“More clear” is clearer than “clearer” but “clearer” is correcter. That bugs me.
When I checked, the top hit for “clearer” on Google was a page about why there isn’t stronger evidence of the existence of a Christian god.
I read a few paragraphs of it, but it quickly degraded to Pascal’s Wager and I lost interest. The paragraph that first set off the Pascal’s Wager alarm was:
Some are tempted to apply the rule that “the more critical the decision, the clearer the evidence must be.” They demand that the evidence for Christianity must be extraordinarily and especially clear to win their allegiance. The problem with this standard is that it assumes that there are no consequences to the decision. If, however, there are cataclysmic consequences to the observer, he will have to settle for “sufficient evidence, or the most trustworthy evidence.”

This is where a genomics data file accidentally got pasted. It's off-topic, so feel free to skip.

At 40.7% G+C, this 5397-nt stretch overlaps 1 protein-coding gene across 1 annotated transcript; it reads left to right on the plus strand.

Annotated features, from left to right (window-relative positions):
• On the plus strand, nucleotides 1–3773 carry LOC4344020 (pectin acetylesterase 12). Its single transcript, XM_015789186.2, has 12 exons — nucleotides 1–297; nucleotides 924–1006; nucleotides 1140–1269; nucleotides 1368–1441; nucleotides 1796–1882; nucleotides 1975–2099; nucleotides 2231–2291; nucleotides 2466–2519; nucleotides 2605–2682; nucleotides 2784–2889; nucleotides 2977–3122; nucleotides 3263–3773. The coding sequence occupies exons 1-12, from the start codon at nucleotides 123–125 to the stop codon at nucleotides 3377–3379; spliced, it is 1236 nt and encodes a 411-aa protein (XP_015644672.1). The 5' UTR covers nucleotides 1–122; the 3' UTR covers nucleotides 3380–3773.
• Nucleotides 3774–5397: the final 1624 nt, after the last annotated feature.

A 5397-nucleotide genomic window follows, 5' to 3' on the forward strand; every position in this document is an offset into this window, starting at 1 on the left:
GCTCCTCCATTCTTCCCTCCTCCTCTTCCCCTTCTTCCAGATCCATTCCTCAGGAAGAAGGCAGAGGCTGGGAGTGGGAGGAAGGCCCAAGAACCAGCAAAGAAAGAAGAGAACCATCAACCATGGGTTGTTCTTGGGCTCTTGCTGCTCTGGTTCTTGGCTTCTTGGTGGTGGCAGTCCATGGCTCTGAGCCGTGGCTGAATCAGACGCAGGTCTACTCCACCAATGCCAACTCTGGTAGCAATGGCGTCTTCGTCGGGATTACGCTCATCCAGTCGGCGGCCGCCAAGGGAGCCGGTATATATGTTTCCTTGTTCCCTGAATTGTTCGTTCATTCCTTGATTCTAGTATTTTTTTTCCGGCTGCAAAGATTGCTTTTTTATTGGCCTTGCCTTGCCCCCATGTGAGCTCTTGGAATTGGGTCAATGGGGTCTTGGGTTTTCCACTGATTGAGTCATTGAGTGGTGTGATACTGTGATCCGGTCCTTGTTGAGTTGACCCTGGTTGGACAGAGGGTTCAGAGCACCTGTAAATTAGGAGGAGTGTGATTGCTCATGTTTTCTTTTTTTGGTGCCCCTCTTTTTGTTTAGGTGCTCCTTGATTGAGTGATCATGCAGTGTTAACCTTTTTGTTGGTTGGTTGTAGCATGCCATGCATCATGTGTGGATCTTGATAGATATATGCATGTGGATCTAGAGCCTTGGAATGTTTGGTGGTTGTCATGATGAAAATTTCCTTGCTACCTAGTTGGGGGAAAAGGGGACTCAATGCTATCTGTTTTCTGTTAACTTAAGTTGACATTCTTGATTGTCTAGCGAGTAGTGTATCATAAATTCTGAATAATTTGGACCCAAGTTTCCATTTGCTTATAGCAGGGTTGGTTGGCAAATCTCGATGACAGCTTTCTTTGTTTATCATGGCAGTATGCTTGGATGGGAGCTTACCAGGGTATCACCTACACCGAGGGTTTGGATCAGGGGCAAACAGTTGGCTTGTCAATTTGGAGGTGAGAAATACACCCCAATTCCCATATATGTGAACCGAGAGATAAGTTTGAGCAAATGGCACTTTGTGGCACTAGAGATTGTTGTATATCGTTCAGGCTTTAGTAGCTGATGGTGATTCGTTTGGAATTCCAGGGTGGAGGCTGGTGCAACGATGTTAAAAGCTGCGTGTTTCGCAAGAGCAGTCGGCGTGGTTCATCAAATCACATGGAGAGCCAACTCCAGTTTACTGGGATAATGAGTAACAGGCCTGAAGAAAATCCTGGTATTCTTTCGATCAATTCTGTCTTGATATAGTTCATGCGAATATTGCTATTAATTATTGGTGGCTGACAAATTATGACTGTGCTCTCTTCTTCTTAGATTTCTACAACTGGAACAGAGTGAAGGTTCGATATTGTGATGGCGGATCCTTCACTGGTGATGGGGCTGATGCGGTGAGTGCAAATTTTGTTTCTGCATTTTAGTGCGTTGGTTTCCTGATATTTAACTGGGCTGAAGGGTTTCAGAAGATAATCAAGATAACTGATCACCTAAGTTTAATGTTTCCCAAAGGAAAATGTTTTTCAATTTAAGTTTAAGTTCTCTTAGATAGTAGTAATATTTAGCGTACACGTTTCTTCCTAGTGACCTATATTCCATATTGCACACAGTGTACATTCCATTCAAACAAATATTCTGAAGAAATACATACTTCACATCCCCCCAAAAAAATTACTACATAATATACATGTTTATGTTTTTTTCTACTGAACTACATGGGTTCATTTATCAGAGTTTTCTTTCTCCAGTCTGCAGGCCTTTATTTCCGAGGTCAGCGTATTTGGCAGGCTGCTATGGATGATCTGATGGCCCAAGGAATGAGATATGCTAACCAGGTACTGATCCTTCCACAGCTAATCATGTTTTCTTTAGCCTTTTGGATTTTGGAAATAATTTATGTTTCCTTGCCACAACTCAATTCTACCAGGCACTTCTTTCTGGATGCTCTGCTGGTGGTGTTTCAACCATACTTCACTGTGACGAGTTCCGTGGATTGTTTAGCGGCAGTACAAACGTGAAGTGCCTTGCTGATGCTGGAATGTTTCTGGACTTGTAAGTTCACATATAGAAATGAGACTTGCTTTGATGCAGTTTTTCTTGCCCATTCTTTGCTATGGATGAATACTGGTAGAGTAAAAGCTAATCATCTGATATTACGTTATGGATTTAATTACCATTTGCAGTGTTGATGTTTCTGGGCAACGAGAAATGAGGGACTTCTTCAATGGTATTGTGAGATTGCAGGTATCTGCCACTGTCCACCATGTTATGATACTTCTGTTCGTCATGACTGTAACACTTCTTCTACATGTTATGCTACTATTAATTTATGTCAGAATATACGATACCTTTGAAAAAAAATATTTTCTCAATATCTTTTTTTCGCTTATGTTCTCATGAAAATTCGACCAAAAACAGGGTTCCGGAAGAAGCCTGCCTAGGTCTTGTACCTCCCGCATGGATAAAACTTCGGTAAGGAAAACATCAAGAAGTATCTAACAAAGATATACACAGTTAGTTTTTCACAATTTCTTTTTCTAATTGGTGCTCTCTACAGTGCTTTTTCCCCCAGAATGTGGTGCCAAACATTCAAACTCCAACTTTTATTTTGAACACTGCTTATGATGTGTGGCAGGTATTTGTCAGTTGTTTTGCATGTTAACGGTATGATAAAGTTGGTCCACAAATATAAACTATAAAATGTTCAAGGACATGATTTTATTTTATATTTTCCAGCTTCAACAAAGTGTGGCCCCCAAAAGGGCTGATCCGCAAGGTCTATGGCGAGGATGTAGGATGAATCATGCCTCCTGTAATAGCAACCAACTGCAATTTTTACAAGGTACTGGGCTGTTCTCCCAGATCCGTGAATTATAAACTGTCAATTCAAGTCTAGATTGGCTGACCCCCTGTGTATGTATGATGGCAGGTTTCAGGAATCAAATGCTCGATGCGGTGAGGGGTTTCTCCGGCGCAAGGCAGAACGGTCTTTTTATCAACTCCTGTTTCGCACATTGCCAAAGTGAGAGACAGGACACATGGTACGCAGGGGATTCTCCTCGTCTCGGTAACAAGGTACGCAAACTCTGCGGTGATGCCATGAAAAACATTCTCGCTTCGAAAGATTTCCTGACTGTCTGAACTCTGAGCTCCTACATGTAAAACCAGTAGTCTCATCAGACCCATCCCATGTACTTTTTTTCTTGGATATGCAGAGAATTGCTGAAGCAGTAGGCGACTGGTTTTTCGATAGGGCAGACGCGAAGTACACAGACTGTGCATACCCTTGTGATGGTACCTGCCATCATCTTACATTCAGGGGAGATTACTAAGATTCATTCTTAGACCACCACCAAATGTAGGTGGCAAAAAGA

Wow. If I consider a decision critical, doesn’t that imply that I believe it has severe consequences? The more critical the decision, the more severe the consequences… right?
People who argue in favor of Pascal’s Wager (believe in God just in case, because otherwise you’ll go to hell) ignore an opposite wager: Believe in no god just in case, because otherwise you risk letting a myth motivate your entire existence.
Another interesting wager: Only believe in God if you have strong evidence, because God may damn people who make critical decisions without reason.
Also worth considering: Believe in the religion with the most severe eternal consequences for non-belief.
So, I guess my point is that there may be excellent explanations for lack of evidence supporting a Christian god, but Pascal’s Wager isn’t an effective way to get skeptics to pay attention. It’s entirely focused on the perspective of a believer. It ignores the skeptic’s perspective that IF there is no god and there is no afterlife, a decision that defines her mortal life also defines her entire existence.
What is the target audience of that page?